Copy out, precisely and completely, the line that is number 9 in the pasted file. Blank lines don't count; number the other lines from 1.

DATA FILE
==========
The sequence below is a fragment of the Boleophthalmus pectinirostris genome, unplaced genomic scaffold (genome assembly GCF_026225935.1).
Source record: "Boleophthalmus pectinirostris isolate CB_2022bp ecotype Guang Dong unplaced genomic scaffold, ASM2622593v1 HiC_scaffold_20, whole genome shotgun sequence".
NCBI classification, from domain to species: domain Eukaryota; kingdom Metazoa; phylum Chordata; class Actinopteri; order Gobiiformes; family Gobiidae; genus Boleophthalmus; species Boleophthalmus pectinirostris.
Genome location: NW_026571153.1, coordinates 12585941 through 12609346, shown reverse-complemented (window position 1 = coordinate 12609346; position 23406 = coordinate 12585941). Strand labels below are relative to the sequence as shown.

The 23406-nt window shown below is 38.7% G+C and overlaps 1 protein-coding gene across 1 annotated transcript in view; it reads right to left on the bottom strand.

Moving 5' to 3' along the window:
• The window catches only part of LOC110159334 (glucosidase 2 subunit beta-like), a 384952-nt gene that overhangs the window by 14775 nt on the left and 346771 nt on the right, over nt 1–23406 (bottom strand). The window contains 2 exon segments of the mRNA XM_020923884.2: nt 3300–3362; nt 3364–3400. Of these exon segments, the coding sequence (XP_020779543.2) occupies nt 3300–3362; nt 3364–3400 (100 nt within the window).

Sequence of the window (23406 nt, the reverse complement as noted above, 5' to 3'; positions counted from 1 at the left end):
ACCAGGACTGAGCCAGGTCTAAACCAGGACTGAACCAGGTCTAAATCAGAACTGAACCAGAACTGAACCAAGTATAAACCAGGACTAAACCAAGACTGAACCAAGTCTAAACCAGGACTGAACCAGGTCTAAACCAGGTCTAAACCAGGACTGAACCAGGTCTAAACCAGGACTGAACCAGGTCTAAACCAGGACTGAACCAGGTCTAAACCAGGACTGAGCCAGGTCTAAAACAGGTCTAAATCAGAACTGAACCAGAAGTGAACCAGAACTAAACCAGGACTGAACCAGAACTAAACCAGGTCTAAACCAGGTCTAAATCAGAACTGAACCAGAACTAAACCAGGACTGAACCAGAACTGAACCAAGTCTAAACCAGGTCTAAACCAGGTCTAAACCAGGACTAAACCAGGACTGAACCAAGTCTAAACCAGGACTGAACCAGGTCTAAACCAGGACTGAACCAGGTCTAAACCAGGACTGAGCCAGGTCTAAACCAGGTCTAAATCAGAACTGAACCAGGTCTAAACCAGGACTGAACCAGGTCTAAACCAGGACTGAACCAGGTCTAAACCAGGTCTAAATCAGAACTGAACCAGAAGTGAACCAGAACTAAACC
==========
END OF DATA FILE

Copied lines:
ACCAGGACTGAGCCAGGTCTAAACCAGGACTGAACCAGGTCTAAATCAGAACTGAACCAGAACTGAACCAAGTATAAACCAGGACTAAACCAAGACTGAACCAAGTCTAAACCAGGACTGAACCAGGTCTAAACCAGGTCTAAACCAGGACTGAACCAGGTCTAAACCAGGACTGAACCAGGTCTAAACCAGGACTGAACCAGGTCTAAACCAGGACTGAGCCAGGTCTAAAACAGGTCTAAATCAGAACTGAACCAGAAGTGAACCAGAACTAAACCAGGACTGAACCAGAACTAAACCAGGTCTAAACCAGGTCTAAATCAGAACTGAACCAGAACTAAACCAGGACTGAACCAGAACTGAACCAAGTCTAAACCAGGTCTAAACCAGGTCTAAACCAGGACTAAACCAGGACTGAACCAAGTCTAAACCAGGACTGAACCAGGTCTAAACCAGGACTGAACCAGGTCTAAACCAGGACTGAGCCAGGTCTAAACCAGGTCTAAATCAGAACTGAACCAGGTCTAAACCAGGACTGAACCAGGTCTAAACCAGGACTGAACCAGGTCTAAACCAGGTCTAAATCAGAACTGAACCAGAAGTGAACCAGAACTAAACC